I’ll have to start following this inquiry into child abuse in the UK. Yesterday’s news was that the judge who was appointed to chair it had stepped down because of conflicts of interest.
May had made clear that as far as she was concerned the inquiry was not being set up to replicate a police investigation into claims of a child sex ring at Westminster. Instead she said its job was to consider whether public bodies such as the NHS, the BBC and non-state institutions such as the churches “had taken seriously their duty of care to protect children from sexual abuse”.
It was widely expected that Butler-Sloss, 80, would convene a panel of legal and child protection experts, and come up with recommendations on child policy to ensure that a Jimmy Savile or a Stuart Hall could not get away with what they did for so long ever again.
A brave new world in which adults don’t get to treat pools of children as their personal sex toys. What a concept.
The idea was that Butler-Sloss would review the documentary evidence from the myriad recent official inquiries into child abuse across the country rather than interview witnesses who might themselves still be subject to criminal investigations.
But May also opened the door to a different kind of inquiry, saying that if Butler-Sloss deemed it necessary the government was prepared to convert it into a full public inquiry in line with the Public Inquiries Act 2005.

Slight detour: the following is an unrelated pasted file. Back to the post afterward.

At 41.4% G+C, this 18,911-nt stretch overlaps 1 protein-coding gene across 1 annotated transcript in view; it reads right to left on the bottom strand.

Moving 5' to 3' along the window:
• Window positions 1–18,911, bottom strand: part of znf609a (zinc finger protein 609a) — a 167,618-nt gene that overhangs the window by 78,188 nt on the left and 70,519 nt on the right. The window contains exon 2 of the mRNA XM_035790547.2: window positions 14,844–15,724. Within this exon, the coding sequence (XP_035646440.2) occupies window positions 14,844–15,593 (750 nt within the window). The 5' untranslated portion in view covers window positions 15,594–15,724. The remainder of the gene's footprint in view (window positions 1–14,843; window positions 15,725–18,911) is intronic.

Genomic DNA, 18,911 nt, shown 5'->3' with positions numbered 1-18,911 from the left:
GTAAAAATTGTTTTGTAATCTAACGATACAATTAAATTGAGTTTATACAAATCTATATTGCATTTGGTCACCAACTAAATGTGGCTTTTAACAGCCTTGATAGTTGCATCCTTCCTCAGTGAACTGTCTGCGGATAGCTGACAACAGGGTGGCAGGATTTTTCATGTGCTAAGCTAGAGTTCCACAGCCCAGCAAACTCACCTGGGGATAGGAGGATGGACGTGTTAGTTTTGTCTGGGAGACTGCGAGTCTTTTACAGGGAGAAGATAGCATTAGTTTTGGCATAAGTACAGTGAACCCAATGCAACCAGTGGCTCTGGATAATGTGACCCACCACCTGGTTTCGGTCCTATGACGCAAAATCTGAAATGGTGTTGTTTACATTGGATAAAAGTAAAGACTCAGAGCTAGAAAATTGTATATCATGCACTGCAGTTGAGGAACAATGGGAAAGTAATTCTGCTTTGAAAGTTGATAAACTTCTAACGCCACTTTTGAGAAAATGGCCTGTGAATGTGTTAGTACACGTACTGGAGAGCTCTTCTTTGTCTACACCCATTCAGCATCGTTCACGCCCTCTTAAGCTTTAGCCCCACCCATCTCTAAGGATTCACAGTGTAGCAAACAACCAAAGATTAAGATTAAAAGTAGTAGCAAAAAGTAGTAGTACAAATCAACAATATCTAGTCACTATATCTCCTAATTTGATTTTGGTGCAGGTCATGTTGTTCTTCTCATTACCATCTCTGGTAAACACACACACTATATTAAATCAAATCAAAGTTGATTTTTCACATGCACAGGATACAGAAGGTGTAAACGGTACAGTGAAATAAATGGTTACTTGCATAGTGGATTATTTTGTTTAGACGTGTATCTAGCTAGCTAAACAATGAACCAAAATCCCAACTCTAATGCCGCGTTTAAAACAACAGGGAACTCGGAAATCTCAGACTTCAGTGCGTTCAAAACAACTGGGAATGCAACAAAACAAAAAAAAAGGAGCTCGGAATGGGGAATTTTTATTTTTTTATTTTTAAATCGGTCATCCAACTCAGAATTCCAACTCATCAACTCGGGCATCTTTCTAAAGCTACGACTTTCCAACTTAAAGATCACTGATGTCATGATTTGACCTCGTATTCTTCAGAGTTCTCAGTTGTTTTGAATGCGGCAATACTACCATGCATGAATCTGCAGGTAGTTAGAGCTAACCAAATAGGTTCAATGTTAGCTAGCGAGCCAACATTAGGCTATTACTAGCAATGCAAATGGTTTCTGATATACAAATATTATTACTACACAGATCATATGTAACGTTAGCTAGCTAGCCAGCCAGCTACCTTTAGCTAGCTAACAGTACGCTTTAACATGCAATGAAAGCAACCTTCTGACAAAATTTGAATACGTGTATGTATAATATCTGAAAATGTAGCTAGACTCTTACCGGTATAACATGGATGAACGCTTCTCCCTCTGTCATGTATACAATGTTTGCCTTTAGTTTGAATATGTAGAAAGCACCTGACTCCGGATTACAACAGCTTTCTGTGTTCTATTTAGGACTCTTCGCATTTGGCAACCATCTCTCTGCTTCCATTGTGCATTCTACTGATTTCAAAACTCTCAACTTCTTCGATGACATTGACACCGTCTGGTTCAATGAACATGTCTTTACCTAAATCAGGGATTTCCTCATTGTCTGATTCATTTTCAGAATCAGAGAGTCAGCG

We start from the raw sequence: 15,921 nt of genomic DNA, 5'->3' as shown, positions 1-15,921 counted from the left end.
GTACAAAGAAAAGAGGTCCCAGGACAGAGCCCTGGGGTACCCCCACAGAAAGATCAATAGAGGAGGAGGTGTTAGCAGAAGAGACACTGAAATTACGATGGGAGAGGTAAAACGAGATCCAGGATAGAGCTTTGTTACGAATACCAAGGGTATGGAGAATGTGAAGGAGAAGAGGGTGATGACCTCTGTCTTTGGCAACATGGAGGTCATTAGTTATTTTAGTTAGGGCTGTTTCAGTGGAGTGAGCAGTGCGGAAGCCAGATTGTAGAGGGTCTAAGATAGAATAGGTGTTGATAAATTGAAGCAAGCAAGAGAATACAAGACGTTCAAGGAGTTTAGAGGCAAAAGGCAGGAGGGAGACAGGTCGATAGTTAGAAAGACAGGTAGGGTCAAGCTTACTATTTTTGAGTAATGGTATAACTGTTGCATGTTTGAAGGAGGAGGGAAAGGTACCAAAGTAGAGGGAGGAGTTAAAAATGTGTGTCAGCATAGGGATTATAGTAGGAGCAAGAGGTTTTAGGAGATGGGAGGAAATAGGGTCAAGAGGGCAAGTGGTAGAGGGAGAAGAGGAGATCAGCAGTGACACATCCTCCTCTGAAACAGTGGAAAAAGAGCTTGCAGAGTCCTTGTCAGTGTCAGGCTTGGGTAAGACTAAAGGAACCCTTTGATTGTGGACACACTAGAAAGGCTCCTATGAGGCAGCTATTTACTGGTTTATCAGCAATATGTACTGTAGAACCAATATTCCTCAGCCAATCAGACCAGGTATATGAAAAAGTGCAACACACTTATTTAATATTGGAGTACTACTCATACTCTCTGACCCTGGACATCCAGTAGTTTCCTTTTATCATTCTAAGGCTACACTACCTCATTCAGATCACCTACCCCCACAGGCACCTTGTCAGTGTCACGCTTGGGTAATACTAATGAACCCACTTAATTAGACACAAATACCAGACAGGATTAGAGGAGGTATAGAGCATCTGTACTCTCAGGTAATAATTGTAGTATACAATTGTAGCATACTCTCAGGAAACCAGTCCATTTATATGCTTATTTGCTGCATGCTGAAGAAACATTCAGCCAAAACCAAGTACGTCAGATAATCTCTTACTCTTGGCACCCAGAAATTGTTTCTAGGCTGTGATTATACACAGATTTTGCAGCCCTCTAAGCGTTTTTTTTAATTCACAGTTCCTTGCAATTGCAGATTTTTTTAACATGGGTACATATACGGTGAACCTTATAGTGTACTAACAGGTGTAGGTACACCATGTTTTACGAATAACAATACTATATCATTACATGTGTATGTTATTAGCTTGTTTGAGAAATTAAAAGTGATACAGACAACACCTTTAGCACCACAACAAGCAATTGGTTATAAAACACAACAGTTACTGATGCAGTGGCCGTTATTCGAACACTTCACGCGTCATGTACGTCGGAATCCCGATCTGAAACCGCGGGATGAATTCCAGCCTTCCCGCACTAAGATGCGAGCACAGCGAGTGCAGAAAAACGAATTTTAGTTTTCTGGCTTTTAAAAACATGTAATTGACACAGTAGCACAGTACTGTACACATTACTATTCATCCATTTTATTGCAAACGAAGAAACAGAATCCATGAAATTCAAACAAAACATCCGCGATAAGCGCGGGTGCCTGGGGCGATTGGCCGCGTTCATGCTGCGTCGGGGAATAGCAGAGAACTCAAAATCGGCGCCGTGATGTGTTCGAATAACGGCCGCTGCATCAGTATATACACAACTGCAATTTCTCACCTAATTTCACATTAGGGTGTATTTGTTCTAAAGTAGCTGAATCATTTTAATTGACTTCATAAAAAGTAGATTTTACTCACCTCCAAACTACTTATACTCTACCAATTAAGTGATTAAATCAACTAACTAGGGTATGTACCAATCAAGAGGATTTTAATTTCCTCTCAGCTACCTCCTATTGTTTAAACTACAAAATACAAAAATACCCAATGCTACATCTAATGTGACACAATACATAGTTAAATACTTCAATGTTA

This immediately raised expectations among victims’ groups and media organisations that not only would the voices of victims who continue to suffer from sexual abuse inflicted on them 20 or 30 years ago be heard, but their allegations would be taken seriously.
So that wasn’t the expectation before? The expectation had been that their allegations would not be taken seriously? That seems unfortunate.
The emergence of the fact that Butler-Sloss’s brother was Lord Havers, who as attorney general in the 1980s had been responsible for some of the decisions not to prosecute, undermined her credibility but should not have proved fatal if she was only looking at the current institutional response to child abuse.
However, the subsequent disclosure that she herself had had the name of a bishop allegedly involved in child abuse withdrawn from her 2011 report into abuse in the Church of England was to prove fatal.
Uh, yeah – that’s fatal.